News broke last week that Viettel, Vietnam's largest mobile network operator and a government-owned enterprise wholly owned and operated by Vietnam's Ministry of Defence, will invest around 1.8bn in Myanmar to set up a mobile phone network on its own. In a first step, Viettel will create a joint venture with Myanmar's Yatanarpon Teleport, holder of the fourth mobile phone licence, and bring in 800mn in the deal. The rest, 1bn, should come from an unnamed foreign partner, it turned out at shareholders' meeting of Viettel held on December 3.
Viettel together with Ooredoo and Telenor was one of the bidders in Myanmar's 2013 mobile phone licence auction but failed to secure a licence. However, its deputy general director Le Dang Dung said after the auction that the company will continue to seek "co-operation opportunities with winning bidders to launch services in the country."
In turn, Yatanarpon Teleport has been looking for foreign companies to establish a partnership in the telecommunication sector ever since it received the licence. The company is majority-owned by MPT at 51%, with the rest being held by local private investors, among them Elite Tech Co, part of the influential conglomerate Htoo Group of Companies of business tycoon Tay Za, believed to be Myanmar's richest businessman but also a prominent name on the US sanctions list against Myanmar business people.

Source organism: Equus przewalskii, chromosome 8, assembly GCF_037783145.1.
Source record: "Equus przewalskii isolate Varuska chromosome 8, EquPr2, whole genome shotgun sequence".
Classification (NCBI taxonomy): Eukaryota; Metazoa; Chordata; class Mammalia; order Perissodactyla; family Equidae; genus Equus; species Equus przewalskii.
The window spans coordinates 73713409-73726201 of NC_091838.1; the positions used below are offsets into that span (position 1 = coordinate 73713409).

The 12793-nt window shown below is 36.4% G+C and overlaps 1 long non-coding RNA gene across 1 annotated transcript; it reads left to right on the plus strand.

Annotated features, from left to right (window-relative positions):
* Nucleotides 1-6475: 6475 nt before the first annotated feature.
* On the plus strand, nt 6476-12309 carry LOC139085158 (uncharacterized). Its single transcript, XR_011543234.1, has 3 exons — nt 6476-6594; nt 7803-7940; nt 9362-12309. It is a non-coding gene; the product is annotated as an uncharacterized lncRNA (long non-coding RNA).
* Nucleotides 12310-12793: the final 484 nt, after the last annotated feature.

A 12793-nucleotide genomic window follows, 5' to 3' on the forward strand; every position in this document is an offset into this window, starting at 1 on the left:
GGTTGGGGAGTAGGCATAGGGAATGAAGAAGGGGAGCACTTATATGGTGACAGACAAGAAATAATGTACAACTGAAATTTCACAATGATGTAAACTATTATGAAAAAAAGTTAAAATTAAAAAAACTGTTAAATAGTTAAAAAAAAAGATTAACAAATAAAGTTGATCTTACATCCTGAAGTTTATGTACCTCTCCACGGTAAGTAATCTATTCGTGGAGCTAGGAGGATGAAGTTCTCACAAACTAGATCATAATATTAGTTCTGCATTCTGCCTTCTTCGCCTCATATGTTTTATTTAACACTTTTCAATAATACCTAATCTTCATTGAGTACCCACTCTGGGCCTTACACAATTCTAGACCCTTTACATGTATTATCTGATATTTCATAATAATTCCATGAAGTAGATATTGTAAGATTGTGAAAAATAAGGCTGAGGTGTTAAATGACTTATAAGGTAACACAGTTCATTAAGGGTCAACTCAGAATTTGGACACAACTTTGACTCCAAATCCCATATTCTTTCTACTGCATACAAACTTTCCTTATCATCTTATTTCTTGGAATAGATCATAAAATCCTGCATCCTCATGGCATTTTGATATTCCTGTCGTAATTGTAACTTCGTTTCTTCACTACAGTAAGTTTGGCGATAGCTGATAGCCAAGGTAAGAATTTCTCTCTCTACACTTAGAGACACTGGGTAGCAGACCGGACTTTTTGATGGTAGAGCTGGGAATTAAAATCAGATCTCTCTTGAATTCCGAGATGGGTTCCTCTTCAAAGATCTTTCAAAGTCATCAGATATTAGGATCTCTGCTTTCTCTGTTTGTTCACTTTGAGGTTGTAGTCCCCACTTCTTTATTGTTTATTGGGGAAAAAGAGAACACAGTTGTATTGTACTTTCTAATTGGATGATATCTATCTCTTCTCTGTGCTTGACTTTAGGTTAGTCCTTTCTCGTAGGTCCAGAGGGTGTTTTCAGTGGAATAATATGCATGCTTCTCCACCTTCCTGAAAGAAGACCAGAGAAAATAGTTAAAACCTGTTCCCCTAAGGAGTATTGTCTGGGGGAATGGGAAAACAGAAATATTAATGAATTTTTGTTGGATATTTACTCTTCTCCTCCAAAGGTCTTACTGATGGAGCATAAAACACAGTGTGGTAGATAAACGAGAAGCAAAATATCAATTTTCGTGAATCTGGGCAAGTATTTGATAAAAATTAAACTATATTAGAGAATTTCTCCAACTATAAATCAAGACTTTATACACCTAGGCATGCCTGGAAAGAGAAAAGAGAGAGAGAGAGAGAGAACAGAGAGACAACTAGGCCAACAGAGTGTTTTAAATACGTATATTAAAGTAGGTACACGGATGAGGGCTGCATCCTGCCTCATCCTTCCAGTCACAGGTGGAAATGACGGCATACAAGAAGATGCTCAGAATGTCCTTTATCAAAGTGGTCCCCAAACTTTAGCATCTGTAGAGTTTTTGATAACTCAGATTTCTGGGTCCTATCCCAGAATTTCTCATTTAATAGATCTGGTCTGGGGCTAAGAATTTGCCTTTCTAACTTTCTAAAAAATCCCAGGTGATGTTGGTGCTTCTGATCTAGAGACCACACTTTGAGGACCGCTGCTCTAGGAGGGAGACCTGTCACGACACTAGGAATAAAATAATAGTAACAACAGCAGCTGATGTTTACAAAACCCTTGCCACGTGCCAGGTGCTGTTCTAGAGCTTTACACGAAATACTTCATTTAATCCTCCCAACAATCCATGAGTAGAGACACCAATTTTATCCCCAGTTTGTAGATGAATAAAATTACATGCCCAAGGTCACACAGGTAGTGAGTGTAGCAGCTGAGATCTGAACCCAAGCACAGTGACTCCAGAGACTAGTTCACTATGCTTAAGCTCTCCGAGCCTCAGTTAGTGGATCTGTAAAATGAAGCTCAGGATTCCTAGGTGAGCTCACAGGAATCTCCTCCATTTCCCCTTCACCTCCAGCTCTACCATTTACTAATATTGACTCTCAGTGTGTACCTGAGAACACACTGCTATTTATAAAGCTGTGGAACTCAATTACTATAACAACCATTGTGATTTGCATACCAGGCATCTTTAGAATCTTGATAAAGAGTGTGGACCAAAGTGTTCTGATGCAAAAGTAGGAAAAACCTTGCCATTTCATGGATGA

Before deciding to tie up with Viettel, Yatanarpon Teleport has reportedly mulled partnerships with Thailand's True Corp and Axiata from Malaysia, both large telecoms in their respective countries, but the talks were unsuccessful. Yatanarpon currently offers pre-paid mobile services and Internet packages as well as satellite communication. Ironically, its majority owner MPT will turn a competitor itself as it also holds a mobile phone licence and has recently partnered with Japanese firms KDDI Corp and Sumitomo Corp, which have said they will invest 2bn in their own mobile phone network.
Despite Myanmar still being a country largely underserved by mobile phone services at a current penetration rate of some 11%, future competition between the four operators could turn out to be a tough one and put prices further under pressure. Ooredoo and Telenor launched their new mobile services in August and September this year, respectively, and since prices for SIM cards have plummeted from 150 to 1.50. Both companies paid very high bids for their licences and need to invest billions of dollars in mobile phone tower construction and other telecommunications infrastructure, along with massive marketing incentives.
Adding to the situation is Myanmar's current devaluation of the national currency, the kyat, which brought with it rising inflation for consumer goods and lower purchasing power for Myanmar people, decelerating the speed of mobile phone customer growth.